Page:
. Then DV (t) = ∇ ∂ V (t) ∂x dt 0 v (t) v(t) i = + Γ1j w0 (t) w(t) 0 0 −1 v (t) v(t) y = + 1 w0 (t) 0 w(t) y 0 v (t) − y1 w(t) = w0 (t) + y1 v(t) 0 v (t) − w(t) = w0 (t) + v(t)

where the last equality is due to the fact that y always equals 1 on the curve c. The v(t) 0 unique solution with initial condition = is w(t) 1 sin(t) V (t) = . cos(t) 4. Geodesics on a surface of revolution: Consider the surface of revolution S given by the parameterization (u, v) 7→ (f (v)cosu, f (v)sinu, g(v)) where f and g are smooth functions with f (v) > 0 and (f 0 (v))2 + (g 0 (v))2 > 0 for all v. In Homework 1 we calculated the metric on S induced by the Euclidean metric on R3 : (f (v))2 0 g= 0 (f 0 (v))2 + (g 0 (v))2 a) Derive the local form of the geodesic equations: d2 u 2f 0 du dv + =0 dt2 f dt dt 2 2 d2 v ff0 du f 0 f 00 + g 0 g 00 dv − 0 2 + 0 2 =0 dt2 (f ) + (g 0 )2 dt (f ) + (g 0 )2 dt Let (x1 , x2 ) = (u, v). As in problem 3, the only non-vanishing Christoffel symbols are Γ112 = Γ121 , Γ211 , and Γ222 , because the metric is diagonal and independent of the first coordinate u. We find 1 d f0 Γ112 = Γ121 = 2 (f 2 ) = 2f dv f Γ211 =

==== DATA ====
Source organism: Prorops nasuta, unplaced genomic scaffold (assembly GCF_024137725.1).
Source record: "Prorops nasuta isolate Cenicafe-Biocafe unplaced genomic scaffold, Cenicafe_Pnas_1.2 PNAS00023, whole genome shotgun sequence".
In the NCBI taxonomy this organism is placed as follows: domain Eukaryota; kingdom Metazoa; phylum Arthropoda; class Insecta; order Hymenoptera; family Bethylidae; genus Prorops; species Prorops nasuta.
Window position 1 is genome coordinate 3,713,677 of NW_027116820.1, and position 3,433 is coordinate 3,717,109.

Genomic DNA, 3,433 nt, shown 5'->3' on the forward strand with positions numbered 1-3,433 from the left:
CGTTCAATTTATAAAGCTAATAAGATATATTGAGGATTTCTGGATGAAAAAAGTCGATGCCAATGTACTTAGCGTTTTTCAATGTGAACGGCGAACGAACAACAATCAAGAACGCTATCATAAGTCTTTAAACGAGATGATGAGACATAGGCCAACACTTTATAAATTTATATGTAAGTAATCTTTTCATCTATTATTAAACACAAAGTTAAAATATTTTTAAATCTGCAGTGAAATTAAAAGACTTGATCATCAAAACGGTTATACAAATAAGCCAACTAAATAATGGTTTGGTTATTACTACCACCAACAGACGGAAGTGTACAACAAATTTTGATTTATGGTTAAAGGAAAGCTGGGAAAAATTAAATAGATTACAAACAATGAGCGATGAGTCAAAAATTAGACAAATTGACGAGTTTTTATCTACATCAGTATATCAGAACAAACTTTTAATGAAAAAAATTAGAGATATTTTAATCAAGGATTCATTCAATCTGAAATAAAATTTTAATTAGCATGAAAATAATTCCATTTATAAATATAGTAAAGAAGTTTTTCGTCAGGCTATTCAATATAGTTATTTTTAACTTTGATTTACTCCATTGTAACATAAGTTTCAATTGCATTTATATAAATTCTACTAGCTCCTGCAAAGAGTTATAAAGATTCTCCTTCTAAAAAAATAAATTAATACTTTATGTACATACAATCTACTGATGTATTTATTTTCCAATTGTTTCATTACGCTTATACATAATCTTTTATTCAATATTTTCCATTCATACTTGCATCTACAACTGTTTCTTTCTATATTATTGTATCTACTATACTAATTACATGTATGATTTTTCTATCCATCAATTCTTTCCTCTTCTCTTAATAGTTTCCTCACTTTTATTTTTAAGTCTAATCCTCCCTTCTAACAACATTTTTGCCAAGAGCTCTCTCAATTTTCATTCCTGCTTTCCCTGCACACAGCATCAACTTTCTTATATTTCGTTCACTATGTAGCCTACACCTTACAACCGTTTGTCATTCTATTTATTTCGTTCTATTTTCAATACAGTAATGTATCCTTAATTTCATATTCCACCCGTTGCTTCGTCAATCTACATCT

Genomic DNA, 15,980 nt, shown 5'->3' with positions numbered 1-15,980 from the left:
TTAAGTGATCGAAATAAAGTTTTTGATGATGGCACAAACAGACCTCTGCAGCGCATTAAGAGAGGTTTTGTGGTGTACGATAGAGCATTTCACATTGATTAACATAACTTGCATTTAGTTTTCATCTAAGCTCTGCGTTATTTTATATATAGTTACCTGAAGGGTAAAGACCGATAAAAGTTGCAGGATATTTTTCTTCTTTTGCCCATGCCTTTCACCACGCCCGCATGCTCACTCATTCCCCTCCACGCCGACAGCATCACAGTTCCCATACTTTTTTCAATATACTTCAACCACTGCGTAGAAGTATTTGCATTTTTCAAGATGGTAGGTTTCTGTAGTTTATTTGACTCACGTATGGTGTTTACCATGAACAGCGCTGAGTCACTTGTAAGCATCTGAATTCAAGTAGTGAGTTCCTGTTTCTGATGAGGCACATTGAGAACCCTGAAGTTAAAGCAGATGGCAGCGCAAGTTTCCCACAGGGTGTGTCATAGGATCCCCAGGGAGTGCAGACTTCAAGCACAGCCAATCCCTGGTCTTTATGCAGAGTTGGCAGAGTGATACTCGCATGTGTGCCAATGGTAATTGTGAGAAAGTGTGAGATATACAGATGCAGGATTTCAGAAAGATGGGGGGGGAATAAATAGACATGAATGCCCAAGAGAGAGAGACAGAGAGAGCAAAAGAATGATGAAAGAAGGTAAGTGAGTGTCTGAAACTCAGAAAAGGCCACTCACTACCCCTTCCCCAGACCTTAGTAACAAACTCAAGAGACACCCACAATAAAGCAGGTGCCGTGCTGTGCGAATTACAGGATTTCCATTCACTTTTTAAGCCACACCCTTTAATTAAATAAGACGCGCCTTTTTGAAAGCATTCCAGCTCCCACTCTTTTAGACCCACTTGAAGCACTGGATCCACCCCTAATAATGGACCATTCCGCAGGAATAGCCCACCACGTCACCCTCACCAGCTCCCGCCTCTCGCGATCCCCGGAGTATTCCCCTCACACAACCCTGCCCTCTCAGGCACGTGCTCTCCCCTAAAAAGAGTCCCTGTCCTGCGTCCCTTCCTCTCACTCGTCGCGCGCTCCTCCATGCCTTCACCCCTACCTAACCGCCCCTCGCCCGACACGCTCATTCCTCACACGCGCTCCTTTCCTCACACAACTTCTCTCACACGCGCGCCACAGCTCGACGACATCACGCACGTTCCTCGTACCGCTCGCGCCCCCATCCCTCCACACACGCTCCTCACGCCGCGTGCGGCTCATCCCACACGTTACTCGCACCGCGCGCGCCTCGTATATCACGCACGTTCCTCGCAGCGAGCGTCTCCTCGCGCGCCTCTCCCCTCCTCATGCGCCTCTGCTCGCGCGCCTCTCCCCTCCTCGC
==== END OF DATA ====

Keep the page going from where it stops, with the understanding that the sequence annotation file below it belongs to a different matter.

−1 d 2 −f f 0 (f ) = 2((f 0 )2 + (g 0 )2 ) dv (f 0 )2 + (g 0 )2 4

Γ222 =

1 d f 0 f 00 + g 0 g 00 0 2 0 2 ((f ) + (g ) ) = 2((f 0 )2 + (g 0 )2 ) dv (f 0 )2 + (g 0 )2